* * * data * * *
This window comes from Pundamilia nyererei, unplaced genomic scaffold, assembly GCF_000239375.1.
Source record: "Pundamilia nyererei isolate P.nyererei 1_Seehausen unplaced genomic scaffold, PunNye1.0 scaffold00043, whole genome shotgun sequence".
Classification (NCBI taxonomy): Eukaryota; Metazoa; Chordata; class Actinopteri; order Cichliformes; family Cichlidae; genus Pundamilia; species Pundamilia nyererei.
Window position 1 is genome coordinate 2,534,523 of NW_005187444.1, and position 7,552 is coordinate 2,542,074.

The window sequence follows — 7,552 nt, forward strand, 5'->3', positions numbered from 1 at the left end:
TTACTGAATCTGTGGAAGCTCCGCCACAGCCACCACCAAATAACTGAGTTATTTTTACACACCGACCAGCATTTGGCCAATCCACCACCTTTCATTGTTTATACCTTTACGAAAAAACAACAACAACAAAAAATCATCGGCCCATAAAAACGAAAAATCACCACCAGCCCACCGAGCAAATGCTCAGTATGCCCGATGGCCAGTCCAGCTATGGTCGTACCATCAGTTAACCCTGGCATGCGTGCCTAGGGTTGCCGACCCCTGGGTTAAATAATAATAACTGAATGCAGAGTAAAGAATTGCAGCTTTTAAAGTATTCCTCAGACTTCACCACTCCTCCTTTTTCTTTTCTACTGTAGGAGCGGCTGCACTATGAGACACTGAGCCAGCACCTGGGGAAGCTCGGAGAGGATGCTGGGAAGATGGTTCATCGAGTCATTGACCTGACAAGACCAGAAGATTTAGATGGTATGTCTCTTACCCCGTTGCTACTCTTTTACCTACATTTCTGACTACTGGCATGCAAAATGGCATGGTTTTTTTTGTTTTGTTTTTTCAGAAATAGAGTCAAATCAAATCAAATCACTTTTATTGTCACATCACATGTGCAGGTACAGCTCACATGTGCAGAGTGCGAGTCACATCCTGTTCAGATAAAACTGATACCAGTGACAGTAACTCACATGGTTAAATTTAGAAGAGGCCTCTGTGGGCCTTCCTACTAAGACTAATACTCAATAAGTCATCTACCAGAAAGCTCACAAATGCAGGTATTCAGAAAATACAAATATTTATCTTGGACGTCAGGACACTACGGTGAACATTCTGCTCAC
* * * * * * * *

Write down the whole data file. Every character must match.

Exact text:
This window comes from Pundamilia nyererei, unplaced genomic scaffold, assembly GCF_000239375.1.
Source record: "Pundamilia nyererei isolate P.nyererei 1_Seehausen unplaced genomic scaffold, PunNye1.0 scaffold00043, whole genome shotgun sequence".
Classification (NCBI taxonomy): Eukaryota; Metazoa; Chordata; class Actinopteri; order Cichliformes; family Cichlidae; genus Pundamilia; species Pundamilia nyererei.
Window position 1 is genome coordinate 2,534,523 of NW_005187444.1, and position 7,552 is coordinate 2,542,074.

The window sequence follows — 7,552 nt, forward strand, 5'->3', positions numbered from 1 at the left end:
TTACTGAATCTGTGGAAGCTCCGCCACAGCCACCACCAAATAACTGAGTTATTTTTACACACCGACCAGCATTTGGCCAATCCACCACCTTTCATTGTTTATACCTTTACGAAAAAACAACAACAACAAAAAATCATCGGCCCATAAAAACGAAAAATCACCACCAGCCCACCGAGCAAATGCTCAGTATGCCCGATGGCCAGTCCAGCTATGGTCGTACCATCAGTTAACCCTGGCATGCGTGCCTAGGGTTGCCGACCCCTGGGTTAAATAATAATAACTGAATGCAGAGTAAAGAATTGCAGCTTTTAAAGTATTCCTCAGACTTCACCACTCCTCCTTTTTCTTTTCTACTGTAGGAGCGGCTGCACTATGAGACACTGAGCCAGCACCTGGGGAAGCTCGGAGAGGATGCTGGGAAGATGGTTCATCGAGTCATTGACCTGACAAGACCAGAAGATTTAGATGGTATGTCTCTTACCCCGTTGCTACTCTTTTACCTACATTTCTGACTACTGGCATGCAAAATGGCATGGTTTTTTTTGTTTTGTTTTTTCAGAAATAGAGTCAAATCAAATCAAATCACTTTTATTGTCACATCACATGTGCAGGTACAGCTCACATGTGCAGAGTGCGAGTCACATCCTGTTCAGATAAAACTGATACCAGTGACAGTAACTCACATGGTTAAATTTAGAAGAGGCCTCTGTGGGCCTTCCTACTAAGACTAATACTCAATAAGTCATCTACCAGAAAGCTCACAAATGCAGGTATTCAGAAAATACAAATATTTATCTTGGACGTCAGGACACTACGGTGAACATTCTGCTCAC